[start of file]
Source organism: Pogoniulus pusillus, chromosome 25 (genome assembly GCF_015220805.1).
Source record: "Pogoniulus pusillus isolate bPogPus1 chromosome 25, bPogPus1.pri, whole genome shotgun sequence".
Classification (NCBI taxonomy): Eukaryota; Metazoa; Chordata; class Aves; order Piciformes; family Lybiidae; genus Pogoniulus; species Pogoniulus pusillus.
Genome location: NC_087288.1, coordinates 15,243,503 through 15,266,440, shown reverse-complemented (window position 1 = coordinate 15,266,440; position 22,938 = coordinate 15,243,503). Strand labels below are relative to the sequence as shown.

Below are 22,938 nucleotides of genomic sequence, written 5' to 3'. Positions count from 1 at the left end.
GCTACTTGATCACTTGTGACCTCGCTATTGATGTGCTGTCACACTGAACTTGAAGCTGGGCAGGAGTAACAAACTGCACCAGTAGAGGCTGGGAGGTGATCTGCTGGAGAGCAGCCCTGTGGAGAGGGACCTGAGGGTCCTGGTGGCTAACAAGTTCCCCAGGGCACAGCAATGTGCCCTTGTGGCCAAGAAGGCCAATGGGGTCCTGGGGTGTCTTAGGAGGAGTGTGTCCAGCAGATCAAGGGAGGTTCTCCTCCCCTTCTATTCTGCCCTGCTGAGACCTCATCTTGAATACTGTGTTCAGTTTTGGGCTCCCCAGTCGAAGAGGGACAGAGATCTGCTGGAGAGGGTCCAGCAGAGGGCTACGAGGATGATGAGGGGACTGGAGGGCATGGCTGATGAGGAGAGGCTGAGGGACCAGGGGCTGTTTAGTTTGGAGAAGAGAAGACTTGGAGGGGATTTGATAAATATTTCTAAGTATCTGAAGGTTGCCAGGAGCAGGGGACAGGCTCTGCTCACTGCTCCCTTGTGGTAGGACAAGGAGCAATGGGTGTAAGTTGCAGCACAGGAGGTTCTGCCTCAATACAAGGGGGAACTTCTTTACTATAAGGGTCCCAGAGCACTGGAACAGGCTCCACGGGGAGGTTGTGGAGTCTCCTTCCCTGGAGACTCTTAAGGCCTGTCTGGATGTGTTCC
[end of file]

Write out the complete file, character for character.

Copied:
Source organism: Pogoniulus pusillus, chromosome 25 (genome assembly GCF_015220805.1).
Source record: "Pogoniulus pusillus isolate bPogPus1 chromosome 25, bPogPus1.pri, whole genome shotgun sequence".
Classification (NCBI taxonomy): Eukaryota; Metazoa; Chordata; class Aves; order Piciformes; family Lybiidae; genus Pogoniulus; species Pogoniulus pusillus.
Genome location: NC_087288.1, coordinates 15,243,503 through 15,266,440, shown reverse-complemented (window position 1 = coordinate 15,266,440; position 22,938 = coordinate 15,243,503). Strand labels below are relative to the sequence as shown.

Below are 22,938 nucleotides of genomic sequence, written 5' to 3'. Positions count from 1 at the left end.
GCTACTTGATCACTTGTGACCTCGCTATTGATGTGCTGTCACACTGAACTTGAAGCTGGGCAGGAGTAACAAACTGCACCAGTAGAGGCTGGGAGGTGATCTGCTGGAGAGCAGCCCTGTGGAGAGGGACCTGAGGGTCCTGGTGGCTAACAAGTTCCCCAGGGCACAGCAATGTGCCCTTGTGGCCAAGAAGGCCAATGGGGTCCTGGGGTGTCTTAGGAGGAGTGTGTCCAGCAGATCAAGGGAGGTTCTCCTCCCCTTCTATTCTGCCCTGCTGAGACCTCATCTTGAATACTGTGTTCAGTTTTGGGCTCCCCAGTCGAAGAGGGACAGAGATCTGCTGGAGAGGGTCCAGCAGAGGGCTACGAGGATGATGAGGGGACTGGAGGGCATGGCTGATGAGGAGAGGCTGAGGGACCAGGGGCTGTTTAGTTTGGAGAAGAGAAGACTTGGAGGGGATTTGATAAATATTTCTAAGTATCTGAAGGTTGCCAGGAGCAGGGGACAGGCTCTGCTCACTGCTCCCTTGTGGTAGGACAAGGAGCAATGGGTGTAAGTTGCAGCACAGGAGGTTCTGCCTCAATACAAGGGGGAACTTCTTTACTATAAGGGTCCCAGAGCACTGGAACAGGCTCCACGGGGAGGTTGTGGAGTCTCCTTCCCTGGAGACTCTTAAGGCCTGTCTGGATGTGTTCC